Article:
Grieving Pakistanis held special prayers and memorial services on Monday to mourn the victims of Sunday’s massive suicide blast in Lahore, as expressions of solidarity poured in from around the world.
With the national flag flying at half-mast on all government buildings as part of a three-day mourning period, most of the dead were buried on Monday in different parts of Lahore.
Over two dozen bodies were sent to their hometowns for burial, Mohammad Osman, Lahore’s deputy commissioner, told reporters.
Emotional scenes were seen at many of the funerals, as female friends and relatives of the slain wailed loudly as the men carried the coffins to the graveyards.
On Sunday, a suicide bomber killed at least 70 and injured more than 300 others, mostly women and children, outside a public park in the eastern Pakistani city of Lahore, striking at the heart of Prime Minister Nawaz Sharif's political heartland of Punjab.
Taliban faction Jamaat-ul-Ahrar has claimed responsibility for the attack.
Soon after the attack, the Punjab government ordered all public parks to be closed and announced three days of mourning in the province. The main shopping areas were shut down and many of the city's main roads were deserted.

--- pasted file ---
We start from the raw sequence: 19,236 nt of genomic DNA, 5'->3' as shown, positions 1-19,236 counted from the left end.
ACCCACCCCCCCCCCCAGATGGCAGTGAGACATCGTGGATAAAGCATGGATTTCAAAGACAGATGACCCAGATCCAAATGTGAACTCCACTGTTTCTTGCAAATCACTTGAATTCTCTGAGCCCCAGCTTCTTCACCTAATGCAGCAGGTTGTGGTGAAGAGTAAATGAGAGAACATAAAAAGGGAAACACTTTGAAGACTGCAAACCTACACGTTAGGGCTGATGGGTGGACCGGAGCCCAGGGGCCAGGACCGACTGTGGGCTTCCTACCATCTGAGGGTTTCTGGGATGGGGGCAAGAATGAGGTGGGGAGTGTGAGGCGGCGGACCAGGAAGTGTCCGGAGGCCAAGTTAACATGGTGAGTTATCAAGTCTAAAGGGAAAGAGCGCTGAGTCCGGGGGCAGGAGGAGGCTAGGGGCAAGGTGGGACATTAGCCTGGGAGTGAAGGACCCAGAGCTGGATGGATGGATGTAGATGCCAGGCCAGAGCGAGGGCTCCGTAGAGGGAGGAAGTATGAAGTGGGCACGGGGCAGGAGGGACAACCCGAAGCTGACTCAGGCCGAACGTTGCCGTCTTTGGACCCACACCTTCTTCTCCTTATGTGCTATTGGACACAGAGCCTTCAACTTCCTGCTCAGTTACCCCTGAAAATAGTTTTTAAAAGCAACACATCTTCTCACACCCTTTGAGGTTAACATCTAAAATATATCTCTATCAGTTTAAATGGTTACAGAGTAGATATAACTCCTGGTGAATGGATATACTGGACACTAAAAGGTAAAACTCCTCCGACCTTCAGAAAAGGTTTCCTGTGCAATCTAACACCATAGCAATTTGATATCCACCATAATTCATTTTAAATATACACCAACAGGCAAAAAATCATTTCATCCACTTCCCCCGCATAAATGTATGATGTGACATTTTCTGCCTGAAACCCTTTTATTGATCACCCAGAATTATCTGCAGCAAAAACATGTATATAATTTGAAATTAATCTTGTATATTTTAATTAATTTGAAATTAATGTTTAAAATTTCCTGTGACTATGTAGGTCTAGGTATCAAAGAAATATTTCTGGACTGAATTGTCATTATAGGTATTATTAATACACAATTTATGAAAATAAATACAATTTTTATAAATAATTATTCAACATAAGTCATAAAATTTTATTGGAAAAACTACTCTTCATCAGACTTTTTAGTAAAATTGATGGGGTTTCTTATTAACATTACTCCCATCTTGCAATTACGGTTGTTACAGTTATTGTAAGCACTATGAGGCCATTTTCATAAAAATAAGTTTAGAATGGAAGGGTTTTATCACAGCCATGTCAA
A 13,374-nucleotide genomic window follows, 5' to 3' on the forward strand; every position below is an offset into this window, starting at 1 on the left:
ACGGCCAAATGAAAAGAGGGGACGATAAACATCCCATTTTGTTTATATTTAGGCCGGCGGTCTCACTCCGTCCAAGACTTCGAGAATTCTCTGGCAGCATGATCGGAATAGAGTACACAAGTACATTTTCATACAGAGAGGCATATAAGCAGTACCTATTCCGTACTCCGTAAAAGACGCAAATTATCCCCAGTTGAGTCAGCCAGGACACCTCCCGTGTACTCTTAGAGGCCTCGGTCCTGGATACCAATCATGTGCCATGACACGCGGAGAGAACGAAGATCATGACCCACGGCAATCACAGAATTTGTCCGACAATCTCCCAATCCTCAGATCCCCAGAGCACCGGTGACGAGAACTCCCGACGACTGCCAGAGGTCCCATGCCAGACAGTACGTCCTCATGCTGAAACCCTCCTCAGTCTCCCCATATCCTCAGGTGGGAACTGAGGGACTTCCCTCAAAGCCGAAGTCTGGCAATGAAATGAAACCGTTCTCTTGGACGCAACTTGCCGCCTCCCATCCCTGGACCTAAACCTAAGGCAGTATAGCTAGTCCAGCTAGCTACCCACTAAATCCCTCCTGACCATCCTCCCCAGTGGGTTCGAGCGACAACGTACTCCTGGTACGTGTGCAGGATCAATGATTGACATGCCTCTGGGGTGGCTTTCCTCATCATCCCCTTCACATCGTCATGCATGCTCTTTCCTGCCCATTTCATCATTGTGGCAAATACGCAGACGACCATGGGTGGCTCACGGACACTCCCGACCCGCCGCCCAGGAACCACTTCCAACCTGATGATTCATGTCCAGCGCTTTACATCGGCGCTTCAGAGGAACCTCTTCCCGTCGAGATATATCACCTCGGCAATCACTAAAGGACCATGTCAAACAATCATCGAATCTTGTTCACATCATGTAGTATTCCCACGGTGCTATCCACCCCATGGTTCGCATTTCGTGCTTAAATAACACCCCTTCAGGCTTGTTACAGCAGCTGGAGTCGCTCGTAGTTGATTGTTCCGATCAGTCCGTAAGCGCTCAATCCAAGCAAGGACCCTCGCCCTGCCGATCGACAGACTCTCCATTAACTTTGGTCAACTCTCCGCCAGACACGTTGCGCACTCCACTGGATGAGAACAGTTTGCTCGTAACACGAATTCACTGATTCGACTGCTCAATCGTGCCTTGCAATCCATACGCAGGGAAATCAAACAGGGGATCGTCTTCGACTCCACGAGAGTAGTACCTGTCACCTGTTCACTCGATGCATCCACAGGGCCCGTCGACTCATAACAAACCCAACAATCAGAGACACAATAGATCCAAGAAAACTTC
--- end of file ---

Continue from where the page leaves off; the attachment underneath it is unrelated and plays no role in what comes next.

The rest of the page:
Pakistan, a nuclear-armed nation of 190 million people, is plagued by Taliban militants. Punjab is its most-populous and richest province.
In 2014, Pakistan launched an offensive against Taliban and affiliated militants in North Waziristan, seeking to deprive them of safe havens from which to launch attacks in both Pakistan and Afghanistan.
Pakistan to launch paramilitary crackdown
Pakistani government and military sources said on Monday that the country would launch a special paramilitary crackdown in Punjab after a suicide bomb attack in the eastern city of Lahore killed 70 people.
According to a senior security official based in Lahore, the crackdown would give paramilitary Rangers extraordinary powers to carry out raids and interrogate suspects similar to those the Rangers have used for more than two years in the southern city of Karachi.
"The technicalities are yet to be worked out. There are some legal issues also with bringing in Rangers, but the military and government are on the same page," the official said on condition of anonymity as he was not authorised to share details of the plan.
The decision represents the civilian government once again granting special powers to the military in an attempt to fight militant groups.
One other military official and two government officials confirmed the decision on condition of anonymity.